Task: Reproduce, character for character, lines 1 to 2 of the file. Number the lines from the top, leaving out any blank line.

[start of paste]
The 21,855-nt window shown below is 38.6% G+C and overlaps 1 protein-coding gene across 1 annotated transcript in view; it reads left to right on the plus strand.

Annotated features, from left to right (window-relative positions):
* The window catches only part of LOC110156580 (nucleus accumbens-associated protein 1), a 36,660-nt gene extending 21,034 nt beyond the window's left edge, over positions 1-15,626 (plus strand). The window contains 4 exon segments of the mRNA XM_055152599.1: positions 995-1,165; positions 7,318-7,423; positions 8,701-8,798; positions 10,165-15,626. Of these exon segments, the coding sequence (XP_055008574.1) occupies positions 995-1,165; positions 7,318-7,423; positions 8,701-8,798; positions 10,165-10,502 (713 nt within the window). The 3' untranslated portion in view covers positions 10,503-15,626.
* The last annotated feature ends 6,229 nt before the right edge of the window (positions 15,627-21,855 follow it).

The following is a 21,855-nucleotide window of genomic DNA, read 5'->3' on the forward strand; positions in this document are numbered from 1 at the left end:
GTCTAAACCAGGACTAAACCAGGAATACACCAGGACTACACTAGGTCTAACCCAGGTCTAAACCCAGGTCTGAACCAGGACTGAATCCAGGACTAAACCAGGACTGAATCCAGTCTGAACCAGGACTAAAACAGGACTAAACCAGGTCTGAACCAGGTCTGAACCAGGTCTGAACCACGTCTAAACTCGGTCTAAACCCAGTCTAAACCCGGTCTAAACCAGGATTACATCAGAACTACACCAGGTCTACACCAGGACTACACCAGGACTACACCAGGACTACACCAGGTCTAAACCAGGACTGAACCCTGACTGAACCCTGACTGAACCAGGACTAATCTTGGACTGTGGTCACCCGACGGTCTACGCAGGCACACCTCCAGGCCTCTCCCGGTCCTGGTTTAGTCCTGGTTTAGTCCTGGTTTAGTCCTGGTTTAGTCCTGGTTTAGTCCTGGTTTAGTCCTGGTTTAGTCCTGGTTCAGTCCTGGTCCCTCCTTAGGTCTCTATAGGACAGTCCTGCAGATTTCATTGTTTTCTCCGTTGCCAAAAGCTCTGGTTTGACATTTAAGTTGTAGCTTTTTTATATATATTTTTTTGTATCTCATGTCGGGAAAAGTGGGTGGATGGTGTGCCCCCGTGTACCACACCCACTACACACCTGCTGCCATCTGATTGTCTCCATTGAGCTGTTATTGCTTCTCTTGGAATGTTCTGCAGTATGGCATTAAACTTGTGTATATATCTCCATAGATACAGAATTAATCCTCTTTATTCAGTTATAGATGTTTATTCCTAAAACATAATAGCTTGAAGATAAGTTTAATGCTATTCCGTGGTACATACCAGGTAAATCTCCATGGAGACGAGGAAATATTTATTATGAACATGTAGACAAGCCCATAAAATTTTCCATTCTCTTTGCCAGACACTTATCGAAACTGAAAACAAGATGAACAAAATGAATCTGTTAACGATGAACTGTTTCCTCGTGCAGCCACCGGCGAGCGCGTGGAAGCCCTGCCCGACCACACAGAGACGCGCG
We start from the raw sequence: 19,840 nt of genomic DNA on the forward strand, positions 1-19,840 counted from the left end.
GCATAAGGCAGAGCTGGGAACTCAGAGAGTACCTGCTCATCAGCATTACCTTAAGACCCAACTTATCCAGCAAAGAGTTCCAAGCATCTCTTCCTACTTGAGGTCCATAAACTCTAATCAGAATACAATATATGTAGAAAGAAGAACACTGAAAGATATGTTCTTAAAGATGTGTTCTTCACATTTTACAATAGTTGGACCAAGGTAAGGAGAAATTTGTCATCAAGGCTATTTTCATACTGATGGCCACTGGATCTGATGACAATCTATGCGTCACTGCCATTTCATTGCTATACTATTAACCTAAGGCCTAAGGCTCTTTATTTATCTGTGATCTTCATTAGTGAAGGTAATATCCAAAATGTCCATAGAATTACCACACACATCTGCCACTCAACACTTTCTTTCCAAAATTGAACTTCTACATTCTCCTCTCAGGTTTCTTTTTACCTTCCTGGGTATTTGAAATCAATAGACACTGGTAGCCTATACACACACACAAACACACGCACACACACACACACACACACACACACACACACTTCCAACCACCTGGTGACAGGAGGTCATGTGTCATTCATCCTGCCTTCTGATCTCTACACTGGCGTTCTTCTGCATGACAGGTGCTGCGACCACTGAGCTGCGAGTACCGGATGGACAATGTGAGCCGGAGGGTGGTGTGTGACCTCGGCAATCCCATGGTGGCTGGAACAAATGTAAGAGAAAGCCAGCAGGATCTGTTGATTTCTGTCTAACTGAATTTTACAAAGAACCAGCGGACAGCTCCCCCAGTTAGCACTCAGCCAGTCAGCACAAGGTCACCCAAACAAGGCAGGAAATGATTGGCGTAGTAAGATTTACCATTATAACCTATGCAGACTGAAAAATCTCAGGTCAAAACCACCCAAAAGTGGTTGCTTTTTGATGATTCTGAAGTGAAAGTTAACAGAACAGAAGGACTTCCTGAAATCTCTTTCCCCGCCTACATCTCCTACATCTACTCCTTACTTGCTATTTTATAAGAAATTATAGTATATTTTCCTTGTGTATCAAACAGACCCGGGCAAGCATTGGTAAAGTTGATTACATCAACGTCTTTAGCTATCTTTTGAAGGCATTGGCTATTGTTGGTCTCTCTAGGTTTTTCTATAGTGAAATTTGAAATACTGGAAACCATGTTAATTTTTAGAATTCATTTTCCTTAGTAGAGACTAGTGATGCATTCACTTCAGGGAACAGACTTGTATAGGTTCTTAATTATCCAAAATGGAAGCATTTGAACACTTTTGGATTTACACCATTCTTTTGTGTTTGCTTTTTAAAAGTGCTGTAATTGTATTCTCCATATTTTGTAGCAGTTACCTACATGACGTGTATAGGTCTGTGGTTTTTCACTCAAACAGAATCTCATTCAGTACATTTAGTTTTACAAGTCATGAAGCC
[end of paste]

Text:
The 21,855-nt window shown below is 38.6% G+C and overlaps 1 protein-coding gene across 1 annotated transcript in view; it reads left to right on the plus strand.

Annotated features, from left to right (window-relative positions):